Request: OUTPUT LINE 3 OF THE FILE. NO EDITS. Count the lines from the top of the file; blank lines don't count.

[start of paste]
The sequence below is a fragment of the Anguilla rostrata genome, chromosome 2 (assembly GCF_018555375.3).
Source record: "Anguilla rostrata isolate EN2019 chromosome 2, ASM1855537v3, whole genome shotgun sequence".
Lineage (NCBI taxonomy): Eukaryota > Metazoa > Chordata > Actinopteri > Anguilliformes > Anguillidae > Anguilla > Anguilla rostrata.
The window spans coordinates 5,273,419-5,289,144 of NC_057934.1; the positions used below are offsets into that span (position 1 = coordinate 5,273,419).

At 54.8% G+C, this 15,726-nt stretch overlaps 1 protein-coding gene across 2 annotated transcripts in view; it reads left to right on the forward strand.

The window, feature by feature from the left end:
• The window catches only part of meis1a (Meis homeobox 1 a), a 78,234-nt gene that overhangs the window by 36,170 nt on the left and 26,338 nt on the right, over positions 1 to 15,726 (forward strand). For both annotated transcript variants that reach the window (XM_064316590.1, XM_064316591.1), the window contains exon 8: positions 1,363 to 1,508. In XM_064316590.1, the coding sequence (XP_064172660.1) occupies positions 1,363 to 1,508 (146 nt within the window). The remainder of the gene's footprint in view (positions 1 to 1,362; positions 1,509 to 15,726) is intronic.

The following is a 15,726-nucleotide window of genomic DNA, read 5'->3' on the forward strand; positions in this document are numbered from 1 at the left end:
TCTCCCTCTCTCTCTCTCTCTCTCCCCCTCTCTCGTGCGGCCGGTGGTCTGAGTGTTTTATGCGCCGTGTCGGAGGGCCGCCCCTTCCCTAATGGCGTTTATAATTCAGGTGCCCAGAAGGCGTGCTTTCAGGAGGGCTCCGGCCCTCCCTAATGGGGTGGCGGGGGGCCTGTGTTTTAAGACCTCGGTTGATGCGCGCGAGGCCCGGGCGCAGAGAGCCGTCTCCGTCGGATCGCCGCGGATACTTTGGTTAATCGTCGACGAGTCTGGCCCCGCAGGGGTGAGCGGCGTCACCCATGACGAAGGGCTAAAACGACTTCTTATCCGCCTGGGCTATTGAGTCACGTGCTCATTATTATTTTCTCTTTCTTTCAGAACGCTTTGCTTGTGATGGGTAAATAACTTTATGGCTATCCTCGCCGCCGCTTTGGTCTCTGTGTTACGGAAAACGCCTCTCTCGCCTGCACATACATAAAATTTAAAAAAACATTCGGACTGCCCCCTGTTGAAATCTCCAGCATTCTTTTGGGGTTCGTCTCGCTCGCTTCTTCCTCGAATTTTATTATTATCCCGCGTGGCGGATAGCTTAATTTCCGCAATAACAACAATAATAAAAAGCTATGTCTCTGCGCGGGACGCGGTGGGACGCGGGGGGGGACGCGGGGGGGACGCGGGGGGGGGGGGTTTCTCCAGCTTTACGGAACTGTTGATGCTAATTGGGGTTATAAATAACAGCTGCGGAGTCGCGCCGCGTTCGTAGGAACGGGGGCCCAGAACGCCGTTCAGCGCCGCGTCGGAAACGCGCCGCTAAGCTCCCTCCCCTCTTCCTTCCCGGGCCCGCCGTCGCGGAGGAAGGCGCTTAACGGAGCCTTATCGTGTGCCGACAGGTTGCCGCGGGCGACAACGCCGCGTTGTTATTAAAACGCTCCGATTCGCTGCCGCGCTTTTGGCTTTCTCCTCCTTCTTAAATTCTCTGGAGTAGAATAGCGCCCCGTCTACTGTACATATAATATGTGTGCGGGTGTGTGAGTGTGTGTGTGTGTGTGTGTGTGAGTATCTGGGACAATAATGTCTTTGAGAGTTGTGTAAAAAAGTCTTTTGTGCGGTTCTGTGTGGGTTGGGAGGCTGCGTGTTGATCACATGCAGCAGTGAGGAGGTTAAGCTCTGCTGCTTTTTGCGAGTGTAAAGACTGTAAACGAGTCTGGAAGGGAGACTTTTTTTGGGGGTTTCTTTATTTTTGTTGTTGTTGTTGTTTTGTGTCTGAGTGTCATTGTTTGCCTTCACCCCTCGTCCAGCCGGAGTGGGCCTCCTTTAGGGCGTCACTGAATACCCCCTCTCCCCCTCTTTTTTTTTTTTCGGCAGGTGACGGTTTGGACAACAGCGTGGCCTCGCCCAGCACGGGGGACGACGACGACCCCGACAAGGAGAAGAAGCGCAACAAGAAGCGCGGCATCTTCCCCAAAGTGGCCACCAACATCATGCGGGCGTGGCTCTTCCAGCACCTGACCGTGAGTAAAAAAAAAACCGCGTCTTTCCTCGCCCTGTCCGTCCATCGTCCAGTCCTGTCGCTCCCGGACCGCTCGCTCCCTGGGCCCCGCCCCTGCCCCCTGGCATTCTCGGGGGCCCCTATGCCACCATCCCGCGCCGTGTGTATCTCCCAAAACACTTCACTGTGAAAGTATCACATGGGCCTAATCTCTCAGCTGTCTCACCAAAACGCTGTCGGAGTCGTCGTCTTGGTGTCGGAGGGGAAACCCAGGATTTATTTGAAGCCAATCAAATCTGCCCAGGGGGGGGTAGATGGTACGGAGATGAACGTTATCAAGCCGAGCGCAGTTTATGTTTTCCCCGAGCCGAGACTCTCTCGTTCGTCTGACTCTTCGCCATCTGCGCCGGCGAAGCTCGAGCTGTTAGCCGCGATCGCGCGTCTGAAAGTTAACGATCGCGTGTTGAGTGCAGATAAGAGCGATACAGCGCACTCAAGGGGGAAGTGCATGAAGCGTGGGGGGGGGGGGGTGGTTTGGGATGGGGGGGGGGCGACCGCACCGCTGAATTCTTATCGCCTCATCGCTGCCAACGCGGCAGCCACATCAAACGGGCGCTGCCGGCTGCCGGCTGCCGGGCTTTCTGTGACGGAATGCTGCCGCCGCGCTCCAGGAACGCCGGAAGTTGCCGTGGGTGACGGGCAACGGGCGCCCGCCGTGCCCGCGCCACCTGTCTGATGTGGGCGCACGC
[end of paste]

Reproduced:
Lineage (NCBI taxonomy): Eukaryota > Metazoa > Chordata > Actinopteri > Anguilliformes > Anguillidae > Anguilla > Anguilla rostrata.